Now showing 1 - 2 of 2
  • Publication
    Challenges in using hydrology and water quality models for assessing freshwater ecosystem services: A review
    Freshwater ecosystems contribute to many ecosystem services, many of which are being threatened by human activities such as land use change, river morphological changes, and climate change. Many disciplines have studied the processes underlying freshwater ecosystem functions, ranging from hydrology to ecology, including water quality, and a panoply of models are available to simulate their behaviour. This understanding is useful for the prediction of ecosystem services, but the model outputs must go beyond the production of time-series of biophysical variables, and must facilitate the beneficial use of the information it contains about the ecosystem services it describes. This article analyses the literature of ad hoc approaches that aim at quantifying one or more freshwater ecosystem services. It identifies the strategies adopted to use disciplinary-specific models for the prediction of the services. This review identifies that hydrological, water quality, and ecological models form a valuable knowledge base to predict changes in ecosystem conditions, but challenges remain to make proper and fruitful use of these models. In particular, considerations of temporal and spatial scales could be given more attention in order to provide better justifications for the choice of a particular model over another, including the uncertainty in their predictions.
      462Scopus© Citations 21
  • Publication
    Incorporation of Ecosystem Services values in the Integrated Management of Irish Freshwater Resources - ESManage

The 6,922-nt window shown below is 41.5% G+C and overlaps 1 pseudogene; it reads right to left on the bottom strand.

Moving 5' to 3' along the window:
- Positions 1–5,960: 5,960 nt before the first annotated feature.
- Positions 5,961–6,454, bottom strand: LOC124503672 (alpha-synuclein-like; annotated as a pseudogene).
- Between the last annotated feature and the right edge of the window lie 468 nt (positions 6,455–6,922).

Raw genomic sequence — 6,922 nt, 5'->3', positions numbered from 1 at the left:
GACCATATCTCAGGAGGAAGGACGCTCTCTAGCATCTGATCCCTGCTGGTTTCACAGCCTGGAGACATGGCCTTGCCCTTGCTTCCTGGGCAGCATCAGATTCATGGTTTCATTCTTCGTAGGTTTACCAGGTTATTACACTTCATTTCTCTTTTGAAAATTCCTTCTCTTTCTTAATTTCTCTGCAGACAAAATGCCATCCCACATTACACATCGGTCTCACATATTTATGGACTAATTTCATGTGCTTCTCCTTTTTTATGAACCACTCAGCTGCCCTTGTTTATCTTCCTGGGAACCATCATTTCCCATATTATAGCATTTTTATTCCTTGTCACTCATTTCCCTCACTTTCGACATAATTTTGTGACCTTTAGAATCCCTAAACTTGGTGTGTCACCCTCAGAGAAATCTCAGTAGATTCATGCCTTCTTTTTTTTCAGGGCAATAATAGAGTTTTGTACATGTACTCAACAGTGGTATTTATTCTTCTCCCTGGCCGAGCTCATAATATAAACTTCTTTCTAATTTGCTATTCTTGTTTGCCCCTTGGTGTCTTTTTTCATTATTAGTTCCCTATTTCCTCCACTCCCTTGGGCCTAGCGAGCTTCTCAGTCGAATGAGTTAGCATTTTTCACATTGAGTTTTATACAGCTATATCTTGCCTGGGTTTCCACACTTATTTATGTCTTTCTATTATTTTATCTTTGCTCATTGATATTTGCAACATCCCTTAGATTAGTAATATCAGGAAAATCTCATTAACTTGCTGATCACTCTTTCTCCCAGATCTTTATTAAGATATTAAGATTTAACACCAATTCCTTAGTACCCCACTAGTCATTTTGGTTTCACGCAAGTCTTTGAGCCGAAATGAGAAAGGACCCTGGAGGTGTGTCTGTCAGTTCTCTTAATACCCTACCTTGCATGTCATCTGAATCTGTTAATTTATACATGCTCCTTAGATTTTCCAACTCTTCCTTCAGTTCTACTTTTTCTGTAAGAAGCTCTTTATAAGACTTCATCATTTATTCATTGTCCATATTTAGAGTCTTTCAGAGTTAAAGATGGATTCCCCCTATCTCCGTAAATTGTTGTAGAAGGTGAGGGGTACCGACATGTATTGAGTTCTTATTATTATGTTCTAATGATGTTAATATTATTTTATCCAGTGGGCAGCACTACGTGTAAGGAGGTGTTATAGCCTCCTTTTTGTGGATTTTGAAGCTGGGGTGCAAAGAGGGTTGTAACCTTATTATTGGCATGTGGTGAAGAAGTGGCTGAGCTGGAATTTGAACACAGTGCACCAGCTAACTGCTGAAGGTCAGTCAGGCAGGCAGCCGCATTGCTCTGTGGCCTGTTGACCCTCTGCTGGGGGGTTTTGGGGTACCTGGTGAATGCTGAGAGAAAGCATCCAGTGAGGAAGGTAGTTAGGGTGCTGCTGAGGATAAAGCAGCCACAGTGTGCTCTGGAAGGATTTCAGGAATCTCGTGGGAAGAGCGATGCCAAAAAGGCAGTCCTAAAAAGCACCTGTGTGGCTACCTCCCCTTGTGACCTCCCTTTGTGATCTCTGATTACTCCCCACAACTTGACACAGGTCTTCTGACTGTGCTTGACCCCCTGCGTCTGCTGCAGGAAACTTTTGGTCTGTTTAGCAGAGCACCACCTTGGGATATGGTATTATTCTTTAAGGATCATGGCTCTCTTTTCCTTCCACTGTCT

The ESManage project tested an eight-step methodological framework to help embed ecosystem services and the ecosystem services approach into policy and decision-making for the sustainable management of water resources, as required by the Water Framework Directive (WFD). It involved identification of relevant freshwater ecosystem services, prediction of how they change when management measures are implemented and economic valuation of those changes. The focus of the research was on ecosystem services from rivers, engaging stakeholders in three case study catchments to explore the ecosystem services derived from these very different rivers and undertake economic valuation of the benefits that people obtain from enhancements to ecosystem services in those rivers. Modelling, using both a hydrological and a nutrient load apportionment model, was used to quantify changes in flows and inputs of pollutants (nutrients and sediment) associated with the alternative catchment management scenarios (e.g. intensification, extensification and riparian measures such as tree planting), whereas Bayesian belief network modelling was used to predict the resulting changes in ecological responses and their effects on selected ecosystem services (e.g. clean water, angling, wildlife). The focus was on managing diffuse pollution from agriculture, assuming unchanged inputs from domestic septic tanks and point sources, e.g. wastewater treatment plants, that also contribute to water quality problems in the study catchments. The intensification scenarios considered potentially pro rata changes in nitrogen, phosphorus and sediment inputs assumed to arise from an increase in stocking density, whereas extensification related to the corresponding effects as a result of reductions in stocking density. The “choice experiment” valuation technique was then used to quantify the economic benefits that people obtained from enhancements to river ecosystem services. In addition, data were collected on the cost of wastewater treatment to demonstrate the benefits of natural regulating ecosystem services.